[Marxism] Is Cuba Done with Equality? Not so!
ffeldman at bellatlantic.net
Thu Jul 17 03:25:01 MDT 2008
The following critical comments by Richard Fidler were submitted to
Socialist Voice in response to my article, "Is Cuba Done with Equality? Not
so!" His concrete additions and clarifications are a contribution to
clearing away the barbarous misrepresentations and oversimplifications about
wage scales in Cuba -- past and present -- that have tended to dominate the
discussion of the wage reform on the list.
1. It is not really pure "urban legend" to say that the pay for street
sweepers and brain surgeons differs by only a few dollars a month. The key
words here are "pay" and "dollars". Wage differentials have traditionally,
since the early years of the revolution, varied a bit (the scales being set
by the government, albeit in consultation with the CTC), but figures I have
seen indicate a ratio of highest to lowest in the range of 5:1. For example,
if the highest wage were 1000 pesos a month, the lowest would be 200 pesos -
figures that are within the current range I believe. But if these amounts
are converted from pesos (the internal Cuban currency) to "dollars"
(including CUCs, basically the U.S. dollar discounted by 10%), we have to
adjust for the value of the peso in CUCs, which is 24 pesos to the CUC
dollar. So 1000 pesos is, in dollar terms approximately, 40 dollars, while
200 pesos is 8 dollars, which yields a differential of 32 dollars a month.
Not much, in buying power. Our hypothetical brain surgeon will take some
time before she or he can purchase a personal computer, which goes for about
$1500 (CUCs) in Cuba.
Cubans are well aware of these differences. On the first day of my most
recent visit to Cuba this last March, I was in a farmers' market in Vedado,
Havana. A woman was selling ice cream for a posted price of $1. I gave her
one CUC (the only currency tourists are supposed to use). At first she
refused to take it, then reconsidered and laboriously counted out 23 pesos
in change (and then refused my proffered tip!). I found that the pesos were
handy later on for purchasing newspapers, at 1 peso each, for example.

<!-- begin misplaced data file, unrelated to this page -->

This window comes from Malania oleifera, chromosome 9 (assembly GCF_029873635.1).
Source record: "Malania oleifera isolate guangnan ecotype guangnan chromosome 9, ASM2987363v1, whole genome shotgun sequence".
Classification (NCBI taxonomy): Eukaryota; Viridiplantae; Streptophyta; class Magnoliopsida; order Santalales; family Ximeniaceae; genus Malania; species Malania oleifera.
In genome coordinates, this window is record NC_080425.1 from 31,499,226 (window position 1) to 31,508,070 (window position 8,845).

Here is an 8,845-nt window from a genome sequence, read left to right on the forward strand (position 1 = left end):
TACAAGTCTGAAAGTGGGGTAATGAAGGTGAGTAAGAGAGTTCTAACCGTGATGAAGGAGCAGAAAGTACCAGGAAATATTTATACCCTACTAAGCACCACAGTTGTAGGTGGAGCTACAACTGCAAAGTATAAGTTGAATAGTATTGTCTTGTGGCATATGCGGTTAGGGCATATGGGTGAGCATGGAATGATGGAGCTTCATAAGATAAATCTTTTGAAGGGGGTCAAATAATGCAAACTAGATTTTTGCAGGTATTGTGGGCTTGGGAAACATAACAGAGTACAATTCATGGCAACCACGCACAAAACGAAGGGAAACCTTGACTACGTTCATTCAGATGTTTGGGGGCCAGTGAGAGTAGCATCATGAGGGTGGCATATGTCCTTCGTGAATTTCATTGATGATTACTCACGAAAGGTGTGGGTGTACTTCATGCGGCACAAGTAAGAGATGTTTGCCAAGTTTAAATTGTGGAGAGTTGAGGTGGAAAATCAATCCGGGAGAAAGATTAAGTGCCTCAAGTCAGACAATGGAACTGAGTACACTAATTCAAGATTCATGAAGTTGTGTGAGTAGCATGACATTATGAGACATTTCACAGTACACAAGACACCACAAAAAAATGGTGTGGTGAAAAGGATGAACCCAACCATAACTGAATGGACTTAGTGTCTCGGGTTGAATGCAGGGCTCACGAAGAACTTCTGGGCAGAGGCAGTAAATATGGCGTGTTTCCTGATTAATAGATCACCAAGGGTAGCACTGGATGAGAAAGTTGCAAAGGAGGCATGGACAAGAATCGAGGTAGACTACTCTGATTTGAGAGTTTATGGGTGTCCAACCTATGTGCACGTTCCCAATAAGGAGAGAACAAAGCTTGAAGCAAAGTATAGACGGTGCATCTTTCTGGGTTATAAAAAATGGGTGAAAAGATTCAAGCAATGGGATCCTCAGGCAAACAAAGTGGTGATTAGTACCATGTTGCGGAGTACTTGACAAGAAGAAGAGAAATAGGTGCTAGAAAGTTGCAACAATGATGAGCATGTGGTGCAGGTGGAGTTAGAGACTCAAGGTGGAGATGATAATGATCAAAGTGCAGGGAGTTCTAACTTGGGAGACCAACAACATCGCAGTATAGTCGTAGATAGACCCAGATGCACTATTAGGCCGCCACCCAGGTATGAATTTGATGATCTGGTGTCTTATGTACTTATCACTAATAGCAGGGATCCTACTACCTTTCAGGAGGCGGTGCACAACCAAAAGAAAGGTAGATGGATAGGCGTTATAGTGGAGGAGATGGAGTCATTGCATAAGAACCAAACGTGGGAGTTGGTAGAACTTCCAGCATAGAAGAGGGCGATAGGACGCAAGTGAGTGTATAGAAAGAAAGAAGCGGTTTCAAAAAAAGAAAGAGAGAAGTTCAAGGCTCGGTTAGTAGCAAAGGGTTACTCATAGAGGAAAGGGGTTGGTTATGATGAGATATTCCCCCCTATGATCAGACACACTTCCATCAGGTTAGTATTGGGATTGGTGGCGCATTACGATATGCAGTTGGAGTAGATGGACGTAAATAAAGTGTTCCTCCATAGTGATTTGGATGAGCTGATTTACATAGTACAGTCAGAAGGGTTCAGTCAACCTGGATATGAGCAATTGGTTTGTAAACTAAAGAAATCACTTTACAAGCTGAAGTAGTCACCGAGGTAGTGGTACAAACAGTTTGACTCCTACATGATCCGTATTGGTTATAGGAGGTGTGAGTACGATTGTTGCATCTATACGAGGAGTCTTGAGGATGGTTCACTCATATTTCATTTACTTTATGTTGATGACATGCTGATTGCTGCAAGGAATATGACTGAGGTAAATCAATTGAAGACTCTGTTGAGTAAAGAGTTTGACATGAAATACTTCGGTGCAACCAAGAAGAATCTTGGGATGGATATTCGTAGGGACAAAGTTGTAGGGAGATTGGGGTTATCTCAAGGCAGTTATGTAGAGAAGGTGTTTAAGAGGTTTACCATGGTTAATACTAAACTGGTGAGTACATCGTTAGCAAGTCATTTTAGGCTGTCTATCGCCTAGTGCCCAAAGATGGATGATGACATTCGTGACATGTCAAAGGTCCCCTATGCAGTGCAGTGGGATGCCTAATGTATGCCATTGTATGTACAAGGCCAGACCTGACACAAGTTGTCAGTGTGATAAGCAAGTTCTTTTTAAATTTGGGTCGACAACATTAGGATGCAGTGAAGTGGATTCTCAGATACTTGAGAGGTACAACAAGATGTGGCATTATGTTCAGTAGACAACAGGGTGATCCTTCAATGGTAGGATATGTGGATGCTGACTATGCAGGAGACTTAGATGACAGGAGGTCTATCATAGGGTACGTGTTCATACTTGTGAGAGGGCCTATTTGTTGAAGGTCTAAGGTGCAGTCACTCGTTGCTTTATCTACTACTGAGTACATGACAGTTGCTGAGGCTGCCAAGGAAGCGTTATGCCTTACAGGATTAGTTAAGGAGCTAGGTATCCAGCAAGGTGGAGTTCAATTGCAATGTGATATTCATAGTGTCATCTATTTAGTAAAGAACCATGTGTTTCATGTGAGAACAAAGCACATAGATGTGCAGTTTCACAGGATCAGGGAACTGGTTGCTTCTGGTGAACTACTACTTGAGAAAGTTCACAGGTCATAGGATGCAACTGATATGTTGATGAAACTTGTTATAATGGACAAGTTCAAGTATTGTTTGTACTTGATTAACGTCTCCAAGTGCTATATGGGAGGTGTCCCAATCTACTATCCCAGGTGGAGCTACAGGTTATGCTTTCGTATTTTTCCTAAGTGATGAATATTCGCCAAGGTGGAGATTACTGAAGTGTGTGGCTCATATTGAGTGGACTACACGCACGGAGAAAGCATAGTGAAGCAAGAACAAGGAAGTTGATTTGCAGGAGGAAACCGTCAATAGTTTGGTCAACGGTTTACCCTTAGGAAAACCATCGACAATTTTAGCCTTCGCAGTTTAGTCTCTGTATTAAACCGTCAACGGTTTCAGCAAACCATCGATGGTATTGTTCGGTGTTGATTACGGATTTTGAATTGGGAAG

As to "pay", the obvious point is that "incomes" in Cuba can't validly be
measured by individual wages; the social wage includes free health care and
education, low-cost housing, etc. And the major contradiction in Cuba, the
major source of disparities, is of course the contrast between the CUC
economy, to which only half the Cubans have access to any degree, and the
peso economy. The new permission to buy cellphones and computers will only
be exercisible by those with access to CUCs, and lots of them. This has
implications for proletarian democracy that go beyond the important
precondition that workers need to be relieved of basic survival exigencies
if they are to be able to play any decision-making role.
2. In the appendix, comrade Feldman addresses Adler's Ricardian point about
"productivity of machines", but it seems to me that productivity is in fact
already measured in Cuba according to enterprises and industries, that is,
in collective production environments, and those productivity differences
are reflected to some degree in the wage scales set by the government (with
CTC consultation). My understanding is that the government is now to
increase the weight of the productivity factor in wage determination, just
as it did earlier in factoring in education, age and other considerations in
order to manage income distribution, employment patterns, etc.
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